Primary School Mentoring

The Magic Bridge Game

Helen and Lauren talk about mentoring on the Bridge21 Primary School Programme.

Hi, my name is Helen and I’ll be typing in this rather elegant italicised font. My name is Lauren and anything in this confident bold font is written by me. This summer, we both mentored on the Bridge21 Primary School Programme. The schools we were given a chance to mentor came from Tallaght, Baggot Street, Sherriff Street, O’Connell Street, Walkinstown and Haddington Road.

The schools we mentored were all from all over Dublin and every group was different. Some were lively, some were mild, some were spirited and some were more willing to get than others. Although the schools were different, the students all started off shy but became much more awake and open minded during the day. The enthusiasm levels were through the roof by the time the videos went up and the children left the building a lot more optimistic than they entered.

The main reason I applied for this programme would have to be the atmosphere at Bridge21 has always provided, the quality of people and the different approach towards education. I’ve always love working in groups ever since I was chosen to take part in Bridge21 and I was not willing to stop any time soon. I also wanted to do something during my summer instead of wasting it away and this was a fantastic opportunity, so I jumped at it. Bridge21 has equipped me with many skills that would benefit me in the near future such as communication skills, group working skills, leadership skills, organisation skills etc. This programme has really opened my eyes up to so much.

The reason I applied to be a mentor was that I love Bridge 21 and everything it stands for, it’s a new and improved way of learning through media. I had come to Bridge multiple times this year and never had a bad experience here. I have good social and IT skills so I had no doubt that I’d be good with the children and that I’d be able to help them throughout the day making their movies.

I felt a cluster of emotions when first coming in. I did not know how the children would handle my instructions and if it was going to be a complete disaster. But once I got into the work and got it done, things became a lot easier and I felt more relieved. I even bonded with a few of the students I mentored. It was sad seeing them leave at the end of a good day. There were a few ‘’lively’’ and ‘’spirited’’ groups, but I honestly thought we handled it well and got on with the day. I was also a tad terrified when Kev began introducing us to the rules of being a mentor and how to react to certain situations. Only because I thought I wouldn’t be able to handle an issue.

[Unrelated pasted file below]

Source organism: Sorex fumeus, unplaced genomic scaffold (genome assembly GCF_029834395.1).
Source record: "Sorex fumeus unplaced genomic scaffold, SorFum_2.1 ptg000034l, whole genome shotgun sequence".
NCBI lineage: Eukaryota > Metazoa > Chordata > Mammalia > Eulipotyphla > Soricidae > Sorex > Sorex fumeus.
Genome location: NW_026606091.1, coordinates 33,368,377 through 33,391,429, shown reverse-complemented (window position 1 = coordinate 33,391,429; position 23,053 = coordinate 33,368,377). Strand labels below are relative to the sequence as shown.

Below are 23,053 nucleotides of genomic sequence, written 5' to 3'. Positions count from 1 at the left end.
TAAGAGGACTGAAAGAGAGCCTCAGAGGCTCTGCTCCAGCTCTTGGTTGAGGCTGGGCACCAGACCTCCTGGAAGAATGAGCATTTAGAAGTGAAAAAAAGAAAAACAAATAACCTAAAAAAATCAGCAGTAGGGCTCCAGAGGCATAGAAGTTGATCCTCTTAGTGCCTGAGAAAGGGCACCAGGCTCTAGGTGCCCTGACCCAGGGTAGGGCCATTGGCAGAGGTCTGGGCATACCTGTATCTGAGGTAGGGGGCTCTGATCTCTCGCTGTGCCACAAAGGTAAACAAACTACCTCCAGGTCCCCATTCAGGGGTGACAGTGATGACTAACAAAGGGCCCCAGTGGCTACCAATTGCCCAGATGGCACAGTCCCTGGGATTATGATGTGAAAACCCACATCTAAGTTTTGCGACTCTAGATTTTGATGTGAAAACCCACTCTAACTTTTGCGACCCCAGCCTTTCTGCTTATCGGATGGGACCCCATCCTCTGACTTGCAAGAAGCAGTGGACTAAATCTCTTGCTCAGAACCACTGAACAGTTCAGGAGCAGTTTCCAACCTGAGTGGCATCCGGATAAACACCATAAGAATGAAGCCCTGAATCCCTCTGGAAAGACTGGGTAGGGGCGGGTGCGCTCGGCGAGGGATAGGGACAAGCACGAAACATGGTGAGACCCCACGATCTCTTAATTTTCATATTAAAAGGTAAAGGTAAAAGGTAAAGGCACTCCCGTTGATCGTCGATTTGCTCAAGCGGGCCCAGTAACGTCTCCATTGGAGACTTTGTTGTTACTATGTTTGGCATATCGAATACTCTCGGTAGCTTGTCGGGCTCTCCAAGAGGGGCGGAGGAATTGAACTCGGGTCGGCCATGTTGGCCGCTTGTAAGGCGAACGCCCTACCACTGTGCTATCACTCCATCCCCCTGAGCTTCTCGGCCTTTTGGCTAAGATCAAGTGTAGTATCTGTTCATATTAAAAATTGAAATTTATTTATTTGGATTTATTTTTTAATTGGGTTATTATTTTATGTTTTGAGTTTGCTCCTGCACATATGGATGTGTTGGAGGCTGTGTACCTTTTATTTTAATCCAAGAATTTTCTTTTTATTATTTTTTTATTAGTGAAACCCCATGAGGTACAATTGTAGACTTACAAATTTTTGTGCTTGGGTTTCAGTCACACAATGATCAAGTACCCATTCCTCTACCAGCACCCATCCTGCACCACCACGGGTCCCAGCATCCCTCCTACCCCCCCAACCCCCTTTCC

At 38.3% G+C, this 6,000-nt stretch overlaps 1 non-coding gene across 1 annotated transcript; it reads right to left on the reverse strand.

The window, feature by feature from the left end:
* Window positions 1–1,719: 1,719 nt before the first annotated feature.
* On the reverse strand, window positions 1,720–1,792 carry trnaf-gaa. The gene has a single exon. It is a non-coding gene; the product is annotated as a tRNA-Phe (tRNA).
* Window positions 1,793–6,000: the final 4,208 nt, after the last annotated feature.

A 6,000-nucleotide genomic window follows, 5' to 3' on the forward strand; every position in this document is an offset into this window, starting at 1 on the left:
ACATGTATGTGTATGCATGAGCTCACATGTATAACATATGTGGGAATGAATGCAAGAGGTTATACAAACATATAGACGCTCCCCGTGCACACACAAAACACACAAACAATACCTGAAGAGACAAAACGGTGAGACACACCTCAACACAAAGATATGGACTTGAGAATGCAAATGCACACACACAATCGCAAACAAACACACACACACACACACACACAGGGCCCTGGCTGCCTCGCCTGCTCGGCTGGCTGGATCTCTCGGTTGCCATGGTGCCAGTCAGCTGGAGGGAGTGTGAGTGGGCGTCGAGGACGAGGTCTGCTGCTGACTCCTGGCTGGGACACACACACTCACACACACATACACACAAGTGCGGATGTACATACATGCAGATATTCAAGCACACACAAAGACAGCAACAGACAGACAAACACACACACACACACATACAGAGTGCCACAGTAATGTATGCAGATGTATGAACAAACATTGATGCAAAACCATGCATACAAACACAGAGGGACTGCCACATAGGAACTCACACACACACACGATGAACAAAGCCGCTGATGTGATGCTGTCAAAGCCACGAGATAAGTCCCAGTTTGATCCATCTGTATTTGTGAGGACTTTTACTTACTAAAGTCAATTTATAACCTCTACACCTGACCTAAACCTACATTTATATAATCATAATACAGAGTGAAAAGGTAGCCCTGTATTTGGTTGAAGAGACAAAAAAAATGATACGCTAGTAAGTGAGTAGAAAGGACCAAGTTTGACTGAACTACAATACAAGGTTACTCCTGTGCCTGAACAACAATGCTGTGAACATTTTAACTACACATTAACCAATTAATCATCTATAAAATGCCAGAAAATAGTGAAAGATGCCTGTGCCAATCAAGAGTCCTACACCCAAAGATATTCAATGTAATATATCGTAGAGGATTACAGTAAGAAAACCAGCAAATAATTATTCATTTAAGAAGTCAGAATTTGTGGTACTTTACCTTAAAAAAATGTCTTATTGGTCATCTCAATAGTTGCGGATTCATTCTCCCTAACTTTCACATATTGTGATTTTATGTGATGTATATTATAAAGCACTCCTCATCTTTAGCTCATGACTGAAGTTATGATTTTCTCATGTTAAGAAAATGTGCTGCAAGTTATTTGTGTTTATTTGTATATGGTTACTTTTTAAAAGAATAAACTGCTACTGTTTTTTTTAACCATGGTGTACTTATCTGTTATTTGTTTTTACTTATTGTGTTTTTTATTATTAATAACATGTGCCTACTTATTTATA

Igor and primary students having fun.

Each day, a different school came in but the programme was usually the same. A brief welcome to Trinity College, ‘The Magic Bridge Game’, telling them the plan for the day, being divided into teams, making a storyboard on the whiteboards, going into Trinity to get the filming done and getting down to work in the pods. Watching the movies on the big screen was always the best bit.

Overall, I found the mentor experience brilliant, fun and beneficial in several ways. I would absolutely go back and do it all again even though I did two weeks in a row already. It was a fantastic experience and I am so grateful to have been a part of it.

In the six days I spent mentoring the primary school children, I don’t think that there was one day I did not have a great time, and more importantly I don’t think there was one day that the children didn’t enjoy themselves. There were times for myself and the other mentors were things were difficult and we started to stress a little, but seeing your teams video go up on the big screen at the end of the day genuinely did make it all worthwhile. I had six very unique teams over my time mentoring and I honestly couldn’t choose a favourite because they were all so different. They all made me laugh, some nearly made me cry (when they were leaving of course) but one way or another they all grew on me and it is because of the children I mentored this summer that I can’t wait to sign up again next year!

Helen and Lauren are fifth year students in Colaiste Bríde in Clondalkin. They each spent two week in Bridge21 during their Transition Year and volunteered to mentor on our Primary School Programme in June 2014.

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